Thursday, December 01, 2005

Cooking School: Cloud-like Lime Souffles

For me, almost anything paired with citrus makes a winning combination and I have been on a citrus kick for the past two weeks. Maybe it will pass and maybe it won't, but I'm certainly going to enjoy a good thing while it lasts.
Combining the two main components of last week's Lemon Meringue Pie, curd and meringue, I made some simple Lime Souffles this week. The recipe is a slight adaptation of a Donna Hay recipe, from her book Modern Classics 2. Though the name makes it sound like a sequel, it is actually the sweets volume of her two-part Modern Classics set. This book covers everything from cookies to cakes to puddings, including souffles.
This recipe, given in the book as a Lemon Souffle, is used by Donna to liiustrate a basic souffle. A simple syrup mixture is thickened with cornstarch and, once cooled, is folded into beaten egg whites. The total active cooking time is less than ten minutes, including juicing a few limes and beating the egg whites, though the lime base does need to be prepared in advance and given a chance to cool to at least room temperature. It can be kept, covered, in the refrigerator if you want to make it a day or two ahead.
There is no fat added to this souffle and the tartness of the lime cuts cleanly through what turns out to be the softest cloud of fluffy souffle. I am not sure that I have had a souffle with this even and delightful a texture before, but I will definately be making it again, both with lemon and possibly even orange. I think that this is a great souffle to test your skills with because it is so easy and, tastewise, so rewarding.

Lime Souffles
3 1/2 ounces (100mL) fresh lime juice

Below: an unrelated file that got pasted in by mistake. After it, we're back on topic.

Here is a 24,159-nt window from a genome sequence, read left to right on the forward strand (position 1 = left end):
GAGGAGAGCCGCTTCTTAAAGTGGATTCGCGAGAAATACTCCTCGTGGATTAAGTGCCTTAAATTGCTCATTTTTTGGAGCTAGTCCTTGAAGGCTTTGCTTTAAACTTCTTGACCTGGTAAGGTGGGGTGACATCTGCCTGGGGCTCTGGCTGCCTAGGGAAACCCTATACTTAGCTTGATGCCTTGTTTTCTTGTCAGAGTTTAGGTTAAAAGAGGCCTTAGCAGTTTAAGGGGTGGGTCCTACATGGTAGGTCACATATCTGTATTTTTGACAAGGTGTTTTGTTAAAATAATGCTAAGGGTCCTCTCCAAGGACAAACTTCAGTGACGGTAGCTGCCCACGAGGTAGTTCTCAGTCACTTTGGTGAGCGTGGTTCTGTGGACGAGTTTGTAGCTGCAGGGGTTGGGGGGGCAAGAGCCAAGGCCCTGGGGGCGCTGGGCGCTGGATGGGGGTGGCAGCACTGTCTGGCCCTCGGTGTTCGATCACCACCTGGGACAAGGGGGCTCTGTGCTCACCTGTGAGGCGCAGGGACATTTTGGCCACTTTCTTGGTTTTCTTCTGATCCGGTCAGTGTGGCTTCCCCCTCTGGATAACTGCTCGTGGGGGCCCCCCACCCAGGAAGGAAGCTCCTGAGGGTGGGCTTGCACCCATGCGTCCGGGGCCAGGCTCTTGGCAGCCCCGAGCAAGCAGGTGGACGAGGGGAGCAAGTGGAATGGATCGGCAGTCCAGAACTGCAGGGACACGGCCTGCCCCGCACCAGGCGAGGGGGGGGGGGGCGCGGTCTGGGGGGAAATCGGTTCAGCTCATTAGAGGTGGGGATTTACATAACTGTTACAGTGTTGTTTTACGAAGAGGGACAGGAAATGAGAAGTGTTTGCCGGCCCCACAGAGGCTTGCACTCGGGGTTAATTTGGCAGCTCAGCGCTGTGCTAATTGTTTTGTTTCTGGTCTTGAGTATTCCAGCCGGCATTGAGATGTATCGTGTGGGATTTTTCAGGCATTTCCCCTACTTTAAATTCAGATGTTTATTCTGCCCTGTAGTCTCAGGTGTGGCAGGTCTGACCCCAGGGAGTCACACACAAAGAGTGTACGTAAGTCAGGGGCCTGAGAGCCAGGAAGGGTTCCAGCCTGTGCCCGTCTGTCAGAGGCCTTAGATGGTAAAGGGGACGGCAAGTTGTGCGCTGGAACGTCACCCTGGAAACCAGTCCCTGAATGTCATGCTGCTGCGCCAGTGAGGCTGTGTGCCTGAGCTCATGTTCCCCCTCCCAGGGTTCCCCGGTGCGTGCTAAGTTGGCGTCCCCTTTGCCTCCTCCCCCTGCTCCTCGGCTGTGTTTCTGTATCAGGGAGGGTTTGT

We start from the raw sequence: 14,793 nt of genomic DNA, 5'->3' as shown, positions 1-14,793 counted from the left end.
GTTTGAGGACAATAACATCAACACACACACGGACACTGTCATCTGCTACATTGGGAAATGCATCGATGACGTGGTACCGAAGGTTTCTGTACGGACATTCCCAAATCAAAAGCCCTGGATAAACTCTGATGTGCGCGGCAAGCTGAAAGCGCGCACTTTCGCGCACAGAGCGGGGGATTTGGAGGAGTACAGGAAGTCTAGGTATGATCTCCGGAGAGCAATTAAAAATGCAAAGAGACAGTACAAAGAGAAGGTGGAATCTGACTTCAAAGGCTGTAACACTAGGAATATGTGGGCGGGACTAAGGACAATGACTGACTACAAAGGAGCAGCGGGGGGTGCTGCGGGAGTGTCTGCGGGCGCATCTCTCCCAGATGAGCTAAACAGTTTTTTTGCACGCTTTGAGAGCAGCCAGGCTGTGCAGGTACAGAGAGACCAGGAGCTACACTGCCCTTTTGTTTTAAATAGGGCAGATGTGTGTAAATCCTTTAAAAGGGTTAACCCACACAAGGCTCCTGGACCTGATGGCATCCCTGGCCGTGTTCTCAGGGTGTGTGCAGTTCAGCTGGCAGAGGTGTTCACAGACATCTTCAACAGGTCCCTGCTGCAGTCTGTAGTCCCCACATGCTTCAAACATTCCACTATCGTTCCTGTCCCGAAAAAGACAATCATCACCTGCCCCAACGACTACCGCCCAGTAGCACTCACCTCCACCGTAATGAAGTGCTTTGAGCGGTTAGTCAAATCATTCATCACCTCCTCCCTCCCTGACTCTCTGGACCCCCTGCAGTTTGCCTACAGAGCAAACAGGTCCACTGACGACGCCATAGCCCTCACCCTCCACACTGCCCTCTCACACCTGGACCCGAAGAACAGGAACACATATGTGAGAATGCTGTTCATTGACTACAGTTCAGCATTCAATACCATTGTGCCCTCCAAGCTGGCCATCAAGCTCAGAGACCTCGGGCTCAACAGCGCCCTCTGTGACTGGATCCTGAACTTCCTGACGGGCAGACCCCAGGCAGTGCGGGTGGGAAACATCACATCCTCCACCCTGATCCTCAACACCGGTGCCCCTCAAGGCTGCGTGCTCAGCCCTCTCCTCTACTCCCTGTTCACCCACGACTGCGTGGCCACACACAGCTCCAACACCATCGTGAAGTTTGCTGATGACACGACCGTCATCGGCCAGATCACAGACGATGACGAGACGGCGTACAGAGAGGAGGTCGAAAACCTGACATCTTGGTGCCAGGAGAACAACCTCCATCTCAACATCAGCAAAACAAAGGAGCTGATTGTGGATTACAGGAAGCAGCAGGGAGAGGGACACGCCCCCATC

2 tbsp water
1 cup sugar, divided
1 tbsp cornstarch
1 tbsp water
5 egg whites (I used 4 extra large), room temperature
butter and sugar, for greasing the ramekins

In a small saucepan, whisk together lime juice, 2 tbsp water and 2/3 cup sugar. Bring to a boil. Meanwhile, throughly combine 1 tbsp cornstarch with 1 tbsp water in a small bowl. Whisking constantly, pour into lime syrup and continue cooking for 1 minute, until slightly thickened. Transfer to a medium bowl, cover with plastic wrap and refrigerate until cool.

Preheat oven to 350F.
Butter six, 6-ounce ramekins and coat them with sugar.
In a large bowl, use an electric mixer to beat egg whites until foamy. With the mixer on high speed, stream in the remaining 1/3 cup sugar and beat to soft peaks. Stir 1/4 of the egg whites into the lime mixture to lighten it. Pour lime mixture into the large bowl with remaining egg whites and fold gently until thorougly combined.
Distribute mixture even between ramekins, making sure each souffle is level. Use your finger to wipe the rim of each ramekin, which will ensure a clean rise.
Place on a baking sheet and bake for 12-15 minutes, until souffles are a light golden brown.
Serve immediately.
Makes 6.